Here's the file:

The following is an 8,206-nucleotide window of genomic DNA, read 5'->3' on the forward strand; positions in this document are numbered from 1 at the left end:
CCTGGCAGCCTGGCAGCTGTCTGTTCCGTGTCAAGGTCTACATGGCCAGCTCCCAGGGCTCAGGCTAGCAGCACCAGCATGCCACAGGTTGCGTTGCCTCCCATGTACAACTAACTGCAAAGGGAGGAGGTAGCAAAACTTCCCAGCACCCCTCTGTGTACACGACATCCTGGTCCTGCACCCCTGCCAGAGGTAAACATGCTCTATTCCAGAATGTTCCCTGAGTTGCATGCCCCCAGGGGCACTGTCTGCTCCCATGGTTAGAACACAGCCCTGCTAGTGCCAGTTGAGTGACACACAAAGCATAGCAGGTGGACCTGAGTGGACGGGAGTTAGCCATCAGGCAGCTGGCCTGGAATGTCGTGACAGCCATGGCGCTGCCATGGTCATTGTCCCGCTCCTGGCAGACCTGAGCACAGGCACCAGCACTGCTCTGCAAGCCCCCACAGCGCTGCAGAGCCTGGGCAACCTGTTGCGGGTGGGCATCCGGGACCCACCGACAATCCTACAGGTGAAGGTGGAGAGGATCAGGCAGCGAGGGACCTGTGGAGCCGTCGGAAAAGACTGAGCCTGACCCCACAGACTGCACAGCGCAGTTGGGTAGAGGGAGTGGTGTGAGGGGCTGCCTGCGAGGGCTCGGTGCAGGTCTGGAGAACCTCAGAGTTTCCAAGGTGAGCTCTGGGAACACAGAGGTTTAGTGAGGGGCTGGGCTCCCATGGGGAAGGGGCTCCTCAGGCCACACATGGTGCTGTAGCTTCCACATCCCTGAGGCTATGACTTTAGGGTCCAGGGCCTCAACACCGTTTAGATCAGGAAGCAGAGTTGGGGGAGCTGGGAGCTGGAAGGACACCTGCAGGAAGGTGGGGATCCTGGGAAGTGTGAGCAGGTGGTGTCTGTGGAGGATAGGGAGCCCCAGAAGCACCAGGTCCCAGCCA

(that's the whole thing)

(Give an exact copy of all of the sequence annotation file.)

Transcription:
The following is an 8,206-nucleotide window of genomic DNA, read 5'->3' on the forward strand; positions in this document are numbered from 1 at the left end:
CCTGGCAGCCTGGCAGCTGTCTGTTCCGTGTCAAGGTCTACATGGCCAGCTCCCAGGGCTCAGGCTAGCAGCACCAGCATGCCACAGGTTGCGTTGCCTCCCATGTACAACTAACTGCAAAGGGAGGAGGTAGCAAAACTTCCCAGCACCCCTCTGTGTACACGACATCCTGGTCCTGCACCCCTGCCAGAGGTAAACATGCTCTATTCCAGAATGTTCCCTGAGTTGCATGCCCCCAGGGGCACTGTCTGCTCCCATGGTTAGAACACAGCCCTGCTAGTGCCAGTTGAGTGACACACAAAGCATAGCAGGTGGACCTGAGTGGACGGGAGTTAGCCATCAGGCAGCTGGCCTGGAATGTCGTGACAGCCATGGCGCTGCCATGGTCATTGTCCCGCTCCTGGCAGACCTGAGCACAGGCACCAGCACTGCTCTGCAAGCCCCCACAGCGCTGCAGAGCCTGGGCAACCTGTTGCGGGTGGGCATCCGGGACCCACCGACAATCCTACAGGTGAAGGTGGAGAGGATCAGGCAGCGAGGGACCTGTGGAGCCGTCGGAAAAGACTGAGCCTGACCCCACAGACTGCACAGCGCAGTTGGGTAGAGGGAGTGGTGTGAGGGGCTGCCTGCGAGGGCTCGGTGCAGGTCTGGAGAACCTCAGAGTTTCCAAGGTGAGCTCTGGGAACACAGAGGTTTAGTGAGGGGCTGGGCTCCCATGGGGAAGGGGCTCCTCAGGCCACACATGGTGCTGTAGCTTCCACATCCCTGAGGCTATGACTTTAGGGTCCAGGGCCTCAACACCGTTTAGATCAGGAAGCAGAGTTGGGGGAGCTGGGAGCTGGAAGGACACCTGCAGGAAGGTGGGGATCCTGGGAAGTGTGAGCAGGTGGTGTCTGTGGAGGATAGGGAGCCCCAGAAGCACCAGGTCCCAGCCA